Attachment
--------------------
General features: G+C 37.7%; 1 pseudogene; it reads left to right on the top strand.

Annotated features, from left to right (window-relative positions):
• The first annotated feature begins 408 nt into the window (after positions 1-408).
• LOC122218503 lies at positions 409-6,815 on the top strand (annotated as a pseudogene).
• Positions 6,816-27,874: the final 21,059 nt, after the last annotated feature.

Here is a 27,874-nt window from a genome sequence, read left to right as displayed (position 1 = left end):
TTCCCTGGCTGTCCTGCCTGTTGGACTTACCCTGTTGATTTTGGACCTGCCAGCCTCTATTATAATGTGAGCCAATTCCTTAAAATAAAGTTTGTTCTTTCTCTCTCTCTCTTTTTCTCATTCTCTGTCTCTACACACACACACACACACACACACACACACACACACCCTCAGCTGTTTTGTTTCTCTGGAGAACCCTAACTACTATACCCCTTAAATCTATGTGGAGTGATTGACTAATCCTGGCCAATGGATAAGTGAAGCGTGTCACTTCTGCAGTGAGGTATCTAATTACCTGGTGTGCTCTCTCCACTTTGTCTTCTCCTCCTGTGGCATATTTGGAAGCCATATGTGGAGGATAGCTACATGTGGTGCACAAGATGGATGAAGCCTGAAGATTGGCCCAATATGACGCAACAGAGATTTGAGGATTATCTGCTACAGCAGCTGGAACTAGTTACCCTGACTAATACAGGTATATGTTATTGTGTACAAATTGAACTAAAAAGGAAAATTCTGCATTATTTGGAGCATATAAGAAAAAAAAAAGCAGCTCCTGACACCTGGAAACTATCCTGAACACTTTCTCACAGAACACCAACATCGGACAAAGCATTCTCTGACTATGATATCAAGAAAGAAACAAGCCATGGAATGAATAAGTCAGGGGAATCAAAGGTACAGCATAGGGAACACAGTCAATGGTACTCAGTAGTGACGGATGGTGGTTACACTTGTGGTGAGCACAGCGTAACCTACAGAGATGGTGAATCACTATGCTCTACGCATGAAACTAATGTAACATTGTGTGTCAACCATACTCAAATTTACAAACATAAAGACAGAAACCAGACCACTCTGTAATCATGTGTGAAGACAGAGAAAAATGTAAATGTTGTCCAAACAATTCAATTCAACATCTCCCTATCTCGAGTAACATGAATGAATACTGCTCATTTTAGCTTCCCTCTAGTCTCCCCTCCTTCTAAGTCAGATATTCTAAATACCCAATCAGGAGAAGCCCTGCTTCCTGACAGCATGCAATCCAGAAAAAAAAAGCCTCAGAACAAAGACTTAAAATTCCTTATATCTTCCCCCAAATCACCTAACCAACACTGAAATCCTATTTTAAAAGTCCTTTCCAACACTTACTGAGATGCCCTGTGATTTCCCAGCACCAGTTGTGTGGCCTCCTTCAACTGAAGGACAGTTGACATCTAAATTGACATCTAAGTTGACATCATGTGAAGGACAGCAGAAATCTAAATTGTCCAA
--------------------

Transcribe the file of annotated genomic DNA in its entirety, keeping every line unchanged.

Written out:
General features: G+C 37.7%; 1 pseudogene; it reads left to right on the top strand.

Annotated features, from left to right (window-relative positions):
• The first annotated feature begins 408 nt into the window (after positions 1-408).
• LOC122218503 lies at positions 409-6,815 on the top strand (annotated as a pseudogene).
• Positions 6,816-27,874: the final 21,059 nt, after the last annotated feature.

Here is a 27,874-nt window from a genome sequence, read left to right as displayed (position 1 = left end):
TTCCCTGGCTGTCCTGCCTGTTGGACTTACCCTGTTGATTTTGGACCTGCCAGCCTCTATTATAATGTGAGCCAATTCCTTAAAATAAAGTTTGTTCTTTCTCTCTCTCTCTTTTTCTCATTCTCTGTCTCTACACACACACACACACACACACACACACACACACACCCTCAGCTGTTTTGTTTCTCTGGAGAACCCTAACTACTATACCCCTTAAATCTATGTGGAGTGATTGACTAATCCTGGCCAATGGATAAGTGAAGCGTGTCACTTCTGCAGTGAGGTATCTAATTACCTGGTGTGCTCTCTCCACTTTGTCTTCTCCTCCTGTGGCATATTTGGAAGCCATATGTGGAGGATAGCTACATGTGGTGCACAAGATGGATGAAGCCTGAAGATTGGCCCAATATGACGCAACAGAGATTTGAGGATTATCTGCTACAGCAGCTGGAACTAGTTACCCTGACTAATACAGGTATATGTTATTGTGTACAAATTGAACTAAAAAGGAAAATTCTGCATTATTTGGAGCATATAAGAAAAAAAAAAGCAGCTCCTGACACCTGGAAACTATCCTGAACACTTTCTCACAGAACACCAACATCGGACAAAGCATTCTCTGACTATGATATCAAGAAAGAAACAAGCCATGGAATGAATAAGTCAGGGGAATCAAAGGTACAGCATAGGGAACACAGTCAATGGTACTCAGTAGTGACGGATGGTGGTTACACTTGTGGTGAGCACAGCGTAACCTACAGAGATGGTGAATCACTATGCTCTACGCATGAAACTAATGTAACATTGTGTGTCAACCATACTCAAATTTACAAACATAAAGACAGAAACCAGACCACTCTGTAATCATGTGTGAAGACAGAGAAAAATGTAAATGTTGTCCAAACAATTCAATTCAACATCTCCCTATCTCGAGTAACATGAATGAATACTGCTCATTTTAGCTTCCCTCTAGTCTCCCCTCCTTCTAAGTCAGATATTCTAAATACCCAATCAGGAGAAGCCCTGCTTCCTGACAGCATGCAATCCAGAAAAAAAAAGCCTCAGAACAAAGACTTAAAATTCCTTATATCTTCCCCCAAATCACCTAACCAACACTGAAATCCTATTTTAAAAGTCCTTTCCAACACTTACTGAGATGCCCTGTGATTTCCCAGCACCAGTTGTGTGGCCTCCTTCAACTGAAGGACAGTTGACATCTAAATTGACATCTAAGTTGACATCATGTGAAGGACAGCAGAAATCTAAATTGTCCAA